Red, White, and Bugs

July! While the light might be the most golden-gorgeous next month, this month tickles our retinas with SO MUCH COLOR.

Blooming flowers are just one aspect of the ecology at our place. Insects provide little flashes from the rainbow spectrum as they play their parts in this web where we live. My phone’s camera has a hard time catching the zippy movements of electric blue damselflies, but effectively captures the red of the milkweed beetle and pink spotted lady beetle.

In a nod to our recent July 4th holiday, see if you can identify the species sporting reds, whites, and blues.

Answer options: Pentstemon; Texas Bluebonnet; Shasta Daisy; Wood Violet; Bee Balm; Baneberry; Cilantro. (One of these is shown twice.)

White pentstemon has the deep-pink ‘runway’ lines for pollinators. It’s just about done blooming here. Texas bluebonnet is not entirely happy in our yard, but has just starting blooming (after an indoor start from seed in early March) and the star-shaped leaf clusters sparkle after raindrops collect on its tiny hairs. Wood violets are a favorite of the cottontails here, so that photo was taken early in the season — before they were all chomped to the ground (they are now bouncing back). Cilantro’s tiny flower bursts look like a firecracker! Red baneberry has shiny, poisonous fruits that apparently make a fine framework for a small spider’s web. Bee balm is exploding this week, popping as more natural fireworks. And “Switzerland” Shasta daisies always remind me of fried eggs, no matter if I see them in the morning or at dinnertime.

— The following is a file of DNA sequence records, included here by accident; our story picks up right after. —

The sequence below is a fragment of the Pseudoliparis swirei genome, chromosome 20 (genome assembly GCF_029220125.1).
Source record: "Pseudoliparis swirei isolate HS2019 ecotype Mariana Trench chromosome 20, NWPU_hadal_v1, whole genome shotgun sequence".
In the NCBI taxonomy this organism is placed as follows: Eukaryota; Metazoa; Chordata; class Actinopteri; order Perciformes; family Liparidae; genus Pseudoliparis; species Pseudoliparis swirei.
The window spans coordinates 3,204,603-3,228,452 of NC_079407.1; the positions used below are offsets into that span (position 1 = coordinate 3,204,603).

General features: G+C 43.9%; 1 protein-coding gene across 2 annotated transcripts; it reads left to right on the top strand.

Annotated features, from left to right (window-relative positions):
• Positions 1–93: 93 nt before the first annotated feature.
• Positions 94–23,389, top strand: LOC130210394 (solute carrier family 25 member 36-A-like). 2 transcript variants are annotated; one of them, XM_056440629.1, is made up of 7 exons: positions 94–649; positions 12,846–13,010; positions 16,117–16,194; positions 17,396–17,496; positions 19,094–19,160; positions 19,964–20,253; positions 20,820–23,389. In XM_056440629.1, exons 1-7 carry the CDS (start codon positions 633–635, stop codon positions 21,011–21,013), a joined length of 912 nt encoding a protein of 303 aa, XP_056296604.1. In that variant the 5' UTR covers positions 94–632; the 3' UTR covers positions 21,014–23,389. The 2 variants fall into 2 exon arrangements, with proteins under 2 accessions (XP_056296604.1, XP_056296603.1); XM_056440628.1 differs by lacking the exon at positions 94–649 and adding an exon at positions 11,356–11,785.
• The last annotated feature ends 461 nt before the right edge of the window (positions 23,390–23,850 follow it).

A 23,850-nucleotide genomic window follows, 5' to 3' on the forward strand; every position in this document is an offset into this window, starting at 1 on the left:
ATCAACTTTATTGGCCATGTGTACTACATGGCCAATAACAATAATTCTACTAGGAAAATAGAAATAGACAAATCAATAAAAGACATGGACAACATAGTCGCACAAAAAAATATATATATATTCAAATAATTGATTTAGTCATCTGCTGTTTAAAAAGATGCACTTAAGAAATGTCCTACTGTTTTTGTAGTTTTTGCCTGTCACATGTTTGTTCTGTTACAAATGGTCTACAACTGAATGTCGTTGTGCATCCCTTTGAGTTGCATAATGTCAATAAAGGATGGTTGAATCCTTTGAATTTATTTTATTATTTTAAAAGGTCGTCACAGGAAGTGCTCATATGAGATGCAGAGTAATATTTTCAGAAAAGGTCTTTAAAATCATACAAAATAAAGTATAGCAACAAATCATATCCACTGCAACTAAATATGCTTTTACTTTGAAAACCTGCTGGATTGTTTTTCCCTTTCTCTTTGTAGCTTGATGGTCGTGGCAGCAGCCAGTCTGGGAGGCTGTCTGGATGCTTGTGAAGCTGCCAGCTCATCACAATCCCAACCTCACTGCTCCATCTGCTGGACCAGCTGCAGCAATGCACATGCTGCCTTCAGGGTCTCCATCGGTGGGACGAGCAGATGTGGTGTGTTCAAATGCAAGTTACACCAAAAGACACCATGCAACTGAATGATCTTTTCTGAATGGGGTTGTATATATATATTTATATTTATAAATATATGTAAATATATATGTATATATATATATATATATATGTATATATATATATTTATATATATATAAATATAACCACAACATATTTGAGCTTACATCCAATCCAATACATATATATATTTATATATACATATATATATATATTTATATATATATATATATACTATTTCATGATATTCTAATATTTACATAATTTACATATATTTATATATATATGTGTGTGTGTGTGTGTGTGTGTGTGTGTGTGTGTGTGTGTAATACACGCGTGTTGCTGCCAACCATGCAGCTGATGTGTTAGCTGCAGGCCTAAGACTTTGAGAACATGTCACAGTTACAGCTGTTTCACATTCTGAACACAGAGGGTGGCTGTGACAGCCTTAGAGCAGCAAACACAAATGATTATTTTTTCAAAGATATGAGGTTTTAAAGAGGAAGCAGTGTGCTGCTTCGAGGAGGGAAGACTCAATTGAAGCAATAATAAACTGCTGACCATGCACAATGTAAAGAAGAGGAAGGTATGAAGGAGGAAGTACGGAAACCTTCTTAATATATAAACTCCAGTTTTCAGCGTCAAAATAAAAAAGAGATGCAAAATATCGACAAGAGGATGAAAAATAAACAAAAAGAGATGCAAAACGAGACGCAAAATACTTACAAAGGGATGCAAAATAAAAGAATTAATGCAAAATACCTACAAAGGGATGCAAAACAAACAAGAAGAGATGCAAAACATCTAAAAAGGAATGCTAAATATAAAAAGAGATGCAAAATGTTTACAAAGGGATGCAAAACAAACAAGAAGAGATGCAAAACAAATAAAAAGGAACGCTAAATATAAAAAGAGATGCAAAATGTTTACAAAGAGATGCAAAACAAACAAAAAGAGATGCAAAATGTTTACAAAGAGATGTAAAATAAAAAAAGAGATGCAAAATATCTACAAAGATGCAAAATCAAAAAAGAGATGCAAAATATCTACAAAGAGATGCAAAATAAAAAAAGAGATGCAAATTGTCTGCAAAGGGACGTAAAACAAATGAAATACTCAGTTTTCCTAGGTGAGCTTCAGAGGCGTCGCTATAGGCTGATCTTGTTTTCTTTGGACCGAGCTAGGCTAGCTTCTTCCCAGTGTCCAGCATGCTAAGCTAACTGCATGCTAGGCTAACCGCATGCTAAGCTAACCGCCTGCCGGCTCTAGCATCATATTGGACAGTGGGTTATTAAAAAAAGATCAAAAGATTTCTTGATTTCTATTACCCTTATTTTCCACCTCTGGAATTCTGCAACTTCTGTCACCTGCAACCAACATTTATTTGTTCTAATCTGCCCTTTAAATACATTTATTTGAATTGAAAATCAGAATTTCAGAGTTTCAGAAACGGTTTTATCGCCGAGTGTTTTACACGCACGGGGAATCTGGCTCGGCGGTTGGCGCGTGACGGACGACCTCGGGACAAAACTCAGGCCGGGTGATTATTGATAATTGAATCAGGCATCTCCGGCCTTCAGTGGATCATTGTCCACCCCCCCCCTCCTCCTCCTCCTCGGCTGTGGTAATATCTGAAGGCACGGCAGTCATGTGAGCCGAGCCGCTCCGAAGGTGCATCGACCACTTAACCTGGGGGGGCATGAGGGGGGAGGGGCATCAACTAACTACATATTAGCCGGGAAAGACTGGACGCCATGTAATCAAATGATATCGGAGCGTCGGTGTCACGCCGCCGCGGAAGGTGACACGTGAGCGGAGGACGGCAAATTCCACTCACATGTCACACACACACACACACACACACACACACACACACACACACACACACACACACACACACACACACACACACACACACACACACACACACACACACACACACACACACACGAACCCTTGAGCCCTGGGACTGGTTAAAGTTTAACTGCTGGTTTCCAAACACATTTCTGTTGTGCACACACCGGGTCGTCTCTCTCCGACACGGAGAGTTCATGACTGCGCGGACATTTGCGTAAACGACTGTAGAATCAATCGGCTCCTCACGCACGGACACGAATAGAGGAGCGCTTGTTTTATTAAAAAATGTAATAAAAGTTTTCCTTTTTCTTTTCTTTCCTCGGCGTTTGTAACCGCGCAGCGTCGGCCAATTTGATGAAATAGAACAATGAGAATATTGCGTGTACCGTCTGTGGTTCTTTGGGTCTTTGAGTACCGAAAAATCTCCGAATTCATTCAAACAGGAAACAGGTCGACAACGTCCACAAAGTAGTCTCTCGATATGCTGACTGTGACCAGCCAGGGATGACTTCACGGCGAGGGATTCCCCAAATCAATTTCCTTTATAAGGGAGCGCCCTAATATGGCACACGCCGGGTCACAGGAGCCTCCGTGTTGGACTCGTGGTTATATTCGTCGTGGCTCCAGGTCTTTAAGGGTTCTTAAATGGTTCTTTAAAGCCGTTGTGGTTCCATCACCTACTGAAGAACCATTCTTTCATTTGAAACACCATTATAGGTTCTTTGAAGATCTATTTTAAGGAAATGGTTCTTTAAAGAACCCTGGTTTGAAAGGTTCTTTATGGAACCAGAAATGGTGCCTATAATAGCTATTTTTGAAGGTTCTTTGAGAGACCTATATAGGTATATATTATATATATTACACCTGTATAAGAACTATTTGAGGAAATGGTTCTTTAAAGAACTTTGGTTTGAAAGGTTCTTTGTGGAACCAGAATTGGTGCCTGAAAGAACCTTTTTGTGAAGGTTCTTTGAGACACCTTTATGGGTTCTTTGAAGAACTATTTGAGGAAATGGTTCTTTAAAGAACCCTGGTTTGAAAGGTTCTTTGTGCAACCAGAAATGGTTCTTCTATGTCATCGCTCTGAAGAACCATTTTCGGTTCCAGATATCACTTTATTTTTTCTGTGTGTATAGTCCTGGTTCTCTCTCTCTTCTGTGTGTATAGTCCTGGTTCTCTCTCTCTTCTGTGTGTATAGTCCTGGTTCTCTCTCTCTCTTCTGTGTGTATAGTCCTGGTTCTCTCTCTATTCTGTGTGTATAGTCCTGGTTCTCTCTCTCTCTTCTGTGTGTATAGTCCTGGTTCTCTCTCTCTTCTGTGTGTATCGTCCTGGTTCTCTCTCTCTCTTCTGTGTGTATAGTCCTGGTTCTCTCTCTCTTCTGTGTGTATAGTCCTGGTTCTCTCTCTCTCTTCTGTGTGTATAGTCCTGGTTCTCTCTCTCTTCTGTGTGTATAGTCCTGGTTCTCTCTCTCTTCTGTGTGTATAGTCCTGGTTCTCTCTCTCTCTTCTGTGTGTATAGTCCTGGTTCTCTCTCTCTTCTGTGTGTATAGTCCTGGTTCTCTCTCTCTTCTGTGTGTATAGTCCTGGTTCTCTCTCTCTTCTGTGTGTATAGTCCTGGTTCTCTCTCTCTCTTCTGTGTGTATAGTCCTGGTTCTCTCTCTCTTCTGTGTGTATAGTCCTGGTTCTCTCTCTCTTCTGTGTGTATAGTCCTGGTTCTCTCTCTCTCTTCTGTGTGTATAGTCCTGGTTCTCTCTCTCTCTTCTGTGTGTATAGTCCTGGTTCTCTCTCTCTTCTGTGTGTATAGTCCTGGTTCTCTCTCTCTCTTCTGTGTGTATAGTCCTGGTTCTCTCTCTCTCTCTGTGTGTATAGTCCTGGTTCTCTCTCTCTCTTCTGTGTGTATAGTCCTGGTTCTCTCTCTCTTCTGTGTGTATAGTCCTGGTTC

Lots happening to be seen and sniffed outdoors during these weeks. What is happening in the little ecology you are part of?

2 comments

  1. Iโ€™ve been away from home over the holiday weekendโ€ฆI canโ€™t wait to see how my plants have grown since I left. And Iโ€™m guessing the second round of birds born in my birdhouse will have left the nest by the time I return home this evening. โ˜บ๏ธ

    1. ๐Ÿ™‚ Birds of what species? Our backyard wrens are about to fledge, and a new pair has moved into a house in the front. It’s usually around the mid-end of July I do a birdhouse cleaning.

Leave a comment

Your email address will not be published. Required fields are marked *